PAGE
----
Every mother looks forward to the moment after the grueling hours of labor and delivery when she can pack everything up and take her newborn home from the hospital. But not every baby gets to go home right away.
Though it’s hard to imagine for yourself and your newborn, around 10 to 15 percent of babies born in the United States end up needing care from the Neonatal Intensive Care Unit (NICU).
Some NICU stays are expected before your baby is born. The doctor may notice some condition and be able to warn you ahead of time that your newborn may have to spend some time in the NICU. If this is the case, make sure to ask questions about what a stay in the NICU will entail. This gives you time to get familiar with the hospital’s NICU policy and talk to other parents who have had similar situations and can support and guide you.
Your new baby may have to spend time in the NICU because of a medical condition that you have, because of a medical condition that she has, or because of situations that can arise during labor and delivery.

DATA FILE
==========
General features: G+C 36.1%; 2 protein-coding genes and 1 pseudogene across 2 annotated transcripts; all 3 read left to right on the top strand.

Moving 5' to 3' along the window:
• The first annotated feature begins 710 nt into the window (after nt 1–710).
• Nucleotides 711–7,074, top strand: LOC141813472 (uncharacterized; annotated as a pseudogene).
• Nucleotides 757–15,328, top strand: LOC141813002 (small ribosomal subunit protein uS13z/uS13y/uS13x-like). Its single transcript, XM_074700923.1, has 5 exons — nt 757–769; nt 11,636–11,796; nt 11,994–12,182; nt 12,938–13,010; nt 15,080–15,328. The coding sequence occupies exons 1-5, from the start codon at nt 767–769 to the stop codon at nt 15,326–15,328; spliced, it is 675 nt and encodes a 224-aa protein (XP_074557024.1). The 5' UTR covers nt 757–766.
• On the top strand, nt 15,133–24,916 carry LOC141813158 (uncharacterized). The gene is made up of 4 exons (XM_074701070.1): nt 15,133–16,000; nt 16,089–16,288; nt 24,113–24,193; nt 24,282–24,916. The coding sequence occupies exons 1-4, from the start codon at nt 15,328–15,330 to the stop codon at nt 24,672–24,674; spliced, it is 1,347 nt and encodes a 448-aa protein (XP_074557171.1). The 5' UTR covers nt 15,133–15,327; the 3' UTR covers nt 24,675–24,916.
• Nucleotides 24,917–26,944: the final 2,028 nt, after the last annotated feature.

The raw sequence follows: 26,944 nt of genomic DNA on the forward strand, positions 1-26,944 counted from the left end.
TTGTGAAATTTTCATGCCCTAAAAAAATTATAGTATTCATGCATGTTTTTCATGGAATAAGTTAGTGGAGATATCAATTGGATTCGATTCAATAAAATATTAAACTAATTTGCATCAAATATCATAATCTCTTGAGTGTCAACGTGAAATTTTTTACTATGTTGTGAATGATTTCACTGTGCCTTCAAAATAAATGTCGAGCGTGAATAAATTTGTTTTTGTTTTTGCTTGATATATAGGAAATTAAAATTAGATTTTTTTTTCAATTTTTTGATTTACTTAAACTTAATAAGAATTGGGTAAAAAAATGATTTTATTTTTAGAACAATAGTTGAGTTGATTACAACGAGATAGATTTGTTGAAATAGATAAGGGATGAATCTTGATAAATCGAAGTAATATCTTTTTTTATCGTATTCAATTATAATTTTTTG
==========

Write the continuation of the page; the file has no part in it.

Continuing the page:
Certain conditions in a new mother can result in a NICU stay, including
There are situations that can arise during the birth process than can also require your baby to spend some time in the NICU. These include
Your baby may be born with a condition that requires a little more time in the hospital. These can include
Even babies who are born without any complications may end up back in the NICU. This can happen because of things like infections, poor weight gain, or jaundice.
The old saying goes “Expect the best, prepare for the worst.” No one wants to go home without their newborn, but there are ways to make the stay in NICU a little less stressful for you and your partner.
When your new baby is in the NICU, she’s got lots of people taking care of her. It’s important that parents are involved too. But it’s also important that you take care of yourself as well. After all, you just had a baby!
Sticking to a regular schedule can help ease the difficulty of having a baby in the NICU.
It’s also important that you take care of your body physically. That means eating healthy foods, staying well-hydrated, and getting a good night’s sleep. Your new baby needs you to be healthy!